Who Do We Serve? : Old First E-pistle 10.21.2010

Who Do We Serve? : Old First E-pistle 10.21.2010

Wellspring’s meeting last Monday night highlighted a question basic for all considerations about church and ministry:  who DO we serve?

Assessing the summer camp program, we were discussing the relative merits of having summer camp at Old First or off-site. As with most questions that matter, it is a complicated one, with a lot of different angles (and some sharp edges).

Some work camps (other churches’ youth groups spending a week at Old First working in the city that often help out with the summer camp) appreciated their experience more when summer camp operated in Kensington. For Kensington parents, closer to home is more convenient, possibly resulting in more regular attendance.

Old First, however, may have interests favoring using our own space at 4th & Race– mixing campers from different neighborhoods; introducing people to our church. Finally, there might be benefits in inviting campers out of their immediate neighborhoods… or, conversely, keeping them close to home? How do we calculate and reconcile these competing interests?

For me, the definitive question is how we serve the children best. Even that question may not lend itself to an obvious or unambiguous answer–  what with all the ancillary interests of others. But at least it is focused, the “right” question. Factoring in all the other considerations, we give the kids precedence.

The food and clothing cupboard presents similar tricky situations: the needs of outside volunteers, of Old First itself, and the recipients of the food and clothing sometimes collide, or even contradict. Again, I believe, we do best by keeping the ministry focused primarily on its primary clients.

Another example: outside volunteer groups want to prepare and share a meal with the men of our shelter on certain days, but residents grow weary when they have “guests in their home” too many evenings in a row. Of course, the shelter is also a ministry to volunteers who come to Old First to prepare meals, but it seems reasonable to remember our shelter residents are our first concern, the primary ministry.

Three Wellspring examples… because we just had a meeting? Or maybe because in their ministries the different “interest groups” are easier to delineate. They provide a taste of the juggling that Reena and Zeb, our Wellspring Coordinators, do as part of their ministry among us; please keep them in your prayers!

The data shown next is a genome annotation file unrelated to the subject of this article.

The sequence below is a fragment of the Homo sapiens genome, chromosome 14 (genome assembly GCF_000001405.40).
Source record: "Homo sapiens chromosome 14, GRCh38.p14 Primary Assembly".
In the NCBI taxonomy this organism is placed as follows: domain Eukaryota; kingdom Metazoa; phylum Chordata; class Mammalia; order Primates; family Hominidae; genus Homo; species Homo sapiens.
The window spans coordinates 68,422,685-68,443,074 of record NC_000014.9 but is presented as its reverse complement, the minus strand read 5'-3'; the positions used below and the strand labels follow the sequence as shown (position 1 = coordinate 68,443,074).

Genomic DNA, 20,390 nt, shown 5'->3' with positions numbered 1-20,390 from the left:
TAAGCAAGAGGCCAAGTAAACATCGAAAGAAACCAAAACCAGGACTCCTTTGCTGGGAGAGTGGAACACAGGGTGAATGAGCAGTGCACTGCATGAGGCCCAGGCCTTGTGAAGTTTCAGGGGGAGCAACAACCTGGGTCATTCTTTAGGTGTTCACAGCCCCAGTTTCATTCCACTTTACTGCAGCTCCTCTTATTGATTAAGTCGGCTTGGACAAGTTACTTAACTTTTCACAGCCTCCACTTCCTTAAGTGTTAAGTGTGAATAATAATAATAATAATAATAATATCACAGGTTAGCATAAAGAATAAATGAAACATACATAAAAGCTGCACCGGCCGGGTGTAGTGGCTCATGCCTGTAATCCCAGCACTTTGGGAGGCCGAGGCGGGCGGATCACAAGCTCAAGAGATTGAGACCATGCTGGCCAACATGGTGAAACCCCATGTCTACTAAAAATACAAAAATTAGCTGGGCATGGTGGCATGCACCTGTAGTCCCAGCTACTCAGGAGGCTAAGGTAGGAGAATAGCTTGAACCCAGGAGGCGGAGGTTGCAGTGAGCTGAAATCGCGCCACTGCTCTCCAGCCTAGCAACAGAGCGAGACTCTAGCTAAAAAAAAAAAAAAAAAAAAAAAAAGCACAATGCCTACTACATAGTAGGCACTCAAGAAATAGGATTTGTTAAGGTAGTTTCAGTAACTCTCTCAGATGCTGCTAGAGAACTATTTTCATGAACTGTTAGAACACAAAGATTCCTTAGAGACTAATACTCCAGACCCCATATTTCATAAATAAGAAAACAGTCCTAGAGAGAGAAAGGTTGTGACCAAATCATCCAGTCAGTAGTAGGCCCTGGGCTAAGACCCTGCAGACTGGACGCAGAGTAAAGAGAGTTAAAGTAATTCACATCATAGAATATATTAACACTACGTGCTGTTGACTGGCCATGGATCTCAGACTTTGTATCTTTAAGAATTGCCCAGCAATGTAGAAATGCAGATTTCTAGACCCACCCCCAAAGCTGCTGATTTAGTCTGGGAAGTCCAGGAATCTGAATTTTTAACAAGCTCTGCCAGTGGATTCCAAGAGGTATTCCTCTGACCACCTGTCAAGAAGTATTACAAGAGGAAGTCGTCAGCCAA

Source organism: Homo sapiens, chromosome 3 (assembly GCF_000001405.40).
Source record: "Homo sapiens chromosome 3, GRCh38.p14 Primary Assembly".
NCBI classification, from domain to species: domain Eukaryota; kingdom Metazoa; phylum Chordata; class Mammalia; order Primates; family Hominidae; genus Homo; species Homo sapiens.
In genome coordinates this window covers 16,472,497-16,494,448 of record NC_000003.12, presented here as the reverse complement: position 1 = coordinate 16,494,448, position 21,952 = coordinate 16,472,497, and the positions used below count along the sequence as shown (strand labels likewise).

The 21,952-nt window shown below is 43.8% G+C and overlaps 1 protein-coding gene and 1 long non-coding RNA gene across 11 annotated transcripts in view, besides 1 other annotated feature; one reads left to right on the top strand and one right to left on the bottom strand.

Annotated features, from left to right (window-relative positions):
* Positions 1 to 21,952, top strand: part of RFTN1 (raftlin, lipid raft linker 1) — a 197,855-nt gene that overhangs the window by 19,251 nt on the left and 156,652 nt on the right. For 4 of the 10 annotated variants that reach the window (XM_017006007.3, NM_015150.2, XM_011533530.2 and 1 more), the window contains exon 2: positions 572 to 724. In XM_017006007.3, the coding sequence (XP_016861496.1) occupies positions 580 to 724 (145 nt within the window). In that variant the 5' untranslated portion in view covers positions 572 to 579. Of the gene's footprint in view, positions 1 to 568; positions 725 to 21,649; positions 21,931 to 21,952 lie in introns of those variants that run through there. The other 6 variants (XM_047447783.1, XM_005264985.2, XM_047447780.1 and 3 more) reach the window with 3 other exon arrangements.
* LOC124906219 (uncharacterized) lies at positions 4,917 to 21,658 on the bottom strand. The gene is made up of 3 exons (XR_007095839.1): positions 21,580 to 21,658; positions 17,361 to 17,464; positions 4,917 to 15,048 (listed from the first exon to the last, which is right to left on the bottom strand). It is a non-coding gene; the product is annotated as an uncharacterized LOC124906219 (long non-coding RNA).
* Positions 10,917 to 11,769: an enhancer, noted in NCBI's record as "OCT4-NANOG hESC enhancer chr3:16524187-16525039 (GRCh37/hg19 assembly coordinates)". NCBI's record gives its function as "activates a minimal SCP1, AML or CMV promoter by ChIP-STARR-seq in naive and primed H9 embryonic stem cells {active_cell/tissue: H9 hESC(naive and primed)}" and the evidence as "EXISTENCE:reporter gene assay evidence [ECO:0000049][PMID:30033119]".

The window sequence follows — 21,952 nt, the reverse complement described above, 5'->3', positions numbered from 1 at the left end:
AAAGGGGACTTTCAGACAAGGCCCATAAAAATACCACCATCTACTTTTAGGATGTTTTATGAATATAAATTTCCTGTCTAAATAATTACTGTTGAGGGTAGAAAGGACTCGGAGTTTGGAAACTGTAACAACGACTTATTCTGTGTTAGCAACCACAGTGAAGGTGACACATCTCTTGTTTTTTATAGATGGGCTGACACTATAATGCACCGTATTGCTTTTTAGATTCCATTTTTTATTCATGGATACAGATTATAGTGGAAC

But in everything the church does there are different and competing interests that need to be weighed and muddled through. ‘Who do we serve’ is a vital question.

Covenant ministry has posed this question too. Our first answer, of course, is “God.” But getting down to brass tacks, we usually need more detail– specific people who serving in a certain situation are our service to God. Often we are faced with juggling various competing needs.

But covenant ministry has suggested different answers too. Too often, church gets limited to serving the loudest constituency. I’m not just talking about the most obstreperous person or one who is most easily upset in the congregation (but that often can be the dynamic too!).

Instead, church gets focused on serving the people who are already members. But our effort to reach further, to go the second mile for people we have been “under-serving,” undermines a clear preference for insiders.

In a discussion about this recently, one of you said wisely, “I have to get over myself, and thinking that church exists for me. Rather, it exists for mission and for the needs of those we (who have been gathered) are called to serve. That’s about saving parking spaces out front for visitors and putting up with stuff in worship I may not like.”

Learning to be a mission church– when most of our neighbors have no sense what faith or church participation could add to their lives– we need to give their needs some precedence.

In mission to others, we find ourselves undertaking ministries that may not speak to us personally! In so doing, we grow spiritually toward service that well beyond these four walls and today’s definition of our faith community.

Faithfully yours,

Michael